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Hermit-The-Prog

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Emergency rooms push Medicaid patients out more often than privately-insured people

Emergency rooms push Medicaid patients out more often than privately-insured people

By Nicole Wetsman

Before 1986, emergency rooms in the United States routinely turned patients away at the door if they didn’t have insurance. In fact, it was legal to do so. The Emergency Medical Treatment and Active Labor Act (EMTALA), passed that year, looked to stop that practice: The law mandated that hospitals screen and stabilize any patient, regardless of their ability to pay.

While the law has helped cut down on overt refusal of care, gaps in emergency room access persist, according to research published this week in the Journal of the American Medical Association. Uninsured patients or those on Medicaid who come to the emergency department with pulmonary conditions like pneumonia or asthma are more likely to be transferred to another hospital than patients on private insurance, the study found. They are also more likely to be discharged directly from the emergency department than patients with private insurance.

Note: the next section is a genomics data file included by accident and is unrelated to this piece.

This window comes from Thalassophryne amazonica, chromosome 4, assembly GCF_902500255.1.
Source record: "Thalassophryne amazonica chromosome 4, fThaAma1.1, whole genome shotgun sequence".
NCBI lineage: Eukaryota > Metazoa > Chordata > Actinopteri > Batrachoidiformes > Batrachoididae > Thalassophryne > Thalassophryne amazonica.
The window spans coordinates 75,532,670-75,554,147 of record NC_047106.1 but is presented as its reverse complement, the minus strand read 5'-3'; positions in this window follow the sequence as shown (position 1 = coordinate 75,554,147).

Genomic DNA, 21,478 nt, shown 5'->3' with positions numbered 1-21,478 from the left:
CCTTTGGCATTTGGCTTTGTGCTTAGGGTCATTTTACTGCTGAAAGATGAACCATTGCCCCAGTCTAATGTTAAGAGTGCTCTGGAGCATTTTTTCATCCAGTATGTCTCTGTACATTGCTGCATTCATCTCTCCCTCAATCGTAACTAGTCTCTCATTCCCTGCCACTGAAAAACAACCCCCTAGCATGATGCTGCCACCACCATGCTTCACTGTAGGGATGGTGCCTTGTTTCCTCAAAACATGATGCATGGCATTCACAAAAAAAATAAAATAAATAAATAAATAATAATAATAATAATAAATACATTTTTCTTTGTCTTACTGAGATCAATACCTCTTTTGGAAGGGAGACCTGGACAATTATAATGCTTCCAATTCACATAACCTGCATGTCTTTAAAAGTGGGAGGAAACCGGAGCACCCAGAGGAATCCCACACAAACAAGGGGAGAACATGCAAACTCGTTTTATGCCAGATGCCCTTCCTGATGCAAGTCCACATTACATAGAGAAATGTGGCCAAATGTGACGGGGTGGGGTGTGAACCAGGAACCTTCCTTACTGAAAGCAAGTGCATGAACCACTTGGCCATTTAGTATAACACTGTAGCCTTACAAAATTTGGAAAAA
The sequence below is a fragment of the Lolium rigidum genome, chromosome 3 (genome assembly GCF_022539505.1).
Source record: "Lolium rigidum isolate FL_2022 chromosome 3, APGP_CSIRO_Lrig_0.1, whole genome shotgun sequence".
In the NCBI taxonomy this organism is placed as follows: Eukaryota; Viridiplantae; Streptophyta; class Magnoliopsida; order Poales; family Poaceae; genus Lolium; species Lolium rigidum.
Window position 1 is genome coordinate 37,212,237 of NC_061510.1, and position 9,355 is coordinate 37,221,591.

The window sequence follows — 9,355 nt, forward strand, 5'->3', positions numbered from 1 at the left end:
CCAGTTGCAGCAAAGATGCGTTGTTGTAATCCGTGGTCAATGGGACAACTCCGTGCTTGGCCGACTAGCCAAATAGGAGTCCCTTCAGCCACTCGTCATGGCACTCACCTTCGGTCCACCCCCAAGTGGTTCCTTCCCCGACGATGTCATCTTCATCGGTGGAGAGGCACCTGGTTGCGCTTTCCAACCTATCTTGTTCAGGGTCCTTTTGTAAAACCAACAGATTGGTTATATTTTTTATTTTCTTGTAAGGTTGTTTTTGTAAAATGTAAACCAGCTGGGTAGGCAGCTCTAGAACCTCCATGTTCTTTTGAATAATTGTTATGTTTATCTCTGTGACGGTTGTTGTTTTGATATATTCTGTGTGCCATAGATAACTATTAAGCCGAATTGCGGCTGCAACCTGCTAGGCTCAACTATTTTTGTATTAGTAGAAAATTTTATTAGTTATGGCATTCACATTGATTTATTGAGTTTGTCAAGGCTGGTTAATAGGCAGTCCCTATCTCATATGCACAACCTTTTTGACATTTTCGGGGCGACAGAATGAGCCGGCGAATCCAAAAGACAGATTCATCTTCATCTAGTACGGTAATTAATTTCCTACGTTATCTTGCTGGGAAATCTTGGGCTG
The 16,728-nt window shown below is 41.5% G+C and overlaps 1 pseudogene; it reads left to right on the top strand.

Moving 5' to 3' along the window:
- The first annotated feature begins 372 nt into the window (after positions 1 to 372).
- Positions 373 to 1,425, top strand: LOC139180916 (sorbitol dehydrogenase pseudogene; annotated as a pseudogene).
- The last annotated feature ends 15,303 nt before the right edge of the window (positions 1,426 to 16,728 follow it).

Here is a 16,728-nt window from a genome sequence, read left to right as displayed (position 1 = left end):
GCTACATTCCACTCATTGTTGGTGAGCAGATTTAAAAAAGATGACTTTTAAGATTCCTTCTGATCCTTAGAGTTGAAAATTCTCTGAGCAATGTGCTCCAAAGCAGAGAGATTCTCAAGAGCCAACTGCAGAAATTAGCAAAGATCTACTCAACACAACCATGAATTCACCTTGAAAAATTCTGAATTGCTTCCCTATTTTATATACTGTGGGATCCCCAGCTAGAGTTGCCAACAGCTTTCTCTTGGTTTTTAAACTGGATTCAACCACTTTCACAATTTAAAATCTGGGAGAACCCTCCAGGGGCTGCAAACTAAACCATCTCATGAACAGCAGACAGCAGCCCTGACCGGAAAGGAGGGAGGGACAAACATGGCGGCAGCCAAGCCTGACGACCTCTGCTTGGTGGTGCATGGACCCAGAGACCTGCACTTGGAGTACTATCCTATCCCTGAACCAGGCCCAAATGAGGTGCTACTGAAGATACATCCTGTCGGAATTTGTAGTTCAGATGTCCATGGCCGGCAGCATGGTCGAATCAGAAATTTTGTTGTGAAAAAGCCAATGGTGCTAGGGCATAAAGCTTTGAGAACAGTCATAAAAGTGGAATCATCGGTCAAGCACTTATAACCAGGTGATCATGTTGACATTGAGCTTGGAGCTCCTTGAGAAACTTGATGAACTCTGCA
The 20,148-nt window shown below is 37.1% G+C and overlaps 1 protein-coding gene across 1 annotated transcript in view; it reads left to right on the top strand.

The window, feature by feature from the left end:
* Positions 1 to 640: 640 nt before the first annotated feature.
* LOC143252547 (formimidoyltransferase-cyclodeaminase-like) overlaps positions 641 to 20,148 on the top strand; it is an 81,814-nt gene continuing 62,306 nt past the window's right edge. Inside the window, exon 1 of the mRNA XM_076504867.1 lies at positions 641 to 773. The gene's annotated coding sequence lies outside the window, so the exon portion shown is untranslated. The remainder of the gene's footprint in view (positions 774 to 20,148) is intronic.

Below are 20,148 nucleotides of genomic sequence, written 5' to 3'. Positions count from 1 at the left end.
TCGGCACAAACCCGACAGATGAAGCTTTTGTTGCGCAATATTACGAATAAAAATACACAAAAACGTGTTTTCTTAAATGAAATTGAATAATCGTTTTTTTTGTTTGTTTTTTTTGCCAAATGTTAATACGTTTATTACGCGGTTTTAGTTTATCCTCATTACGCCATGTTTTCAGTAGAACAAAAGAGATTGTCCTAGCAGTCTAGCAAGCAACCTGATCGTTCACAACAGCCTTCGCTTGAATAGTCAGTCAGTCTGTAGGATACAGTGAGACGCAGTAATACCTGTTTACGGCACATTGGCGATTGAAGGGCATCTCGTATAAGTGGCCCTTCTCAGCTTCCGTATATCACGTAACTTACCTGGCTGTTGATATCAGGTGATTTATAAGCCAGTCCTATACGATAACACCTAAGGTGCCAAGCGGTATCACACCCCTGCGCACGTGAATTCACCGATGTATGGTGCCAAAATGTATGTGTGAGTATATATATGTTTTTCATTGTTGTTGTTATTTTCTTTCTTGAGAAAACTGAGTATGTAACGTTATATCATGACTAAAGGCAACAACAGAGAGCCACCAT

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The new study also found that patients without insurance or with Medicaid had nearly half the rate of admission after an emergency department evaluation than patients with private insurance. “That was definitely surprising,” Venkatesh says. Prior research has shown that uninsured patients are more likely to be discharged from the emergency department—uninsured patients with brain injuries or other types of trauma, for example, were less likely to be admitted. The pulmonary conditions examined in this study, though, have standard assessments that guide decision making around hospital admission, which the study authors note makes this particular gap stand out.

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Posted by Hermit-The-Prog | Tue Apr 2, 2019, 08:48 PM (8 replies)
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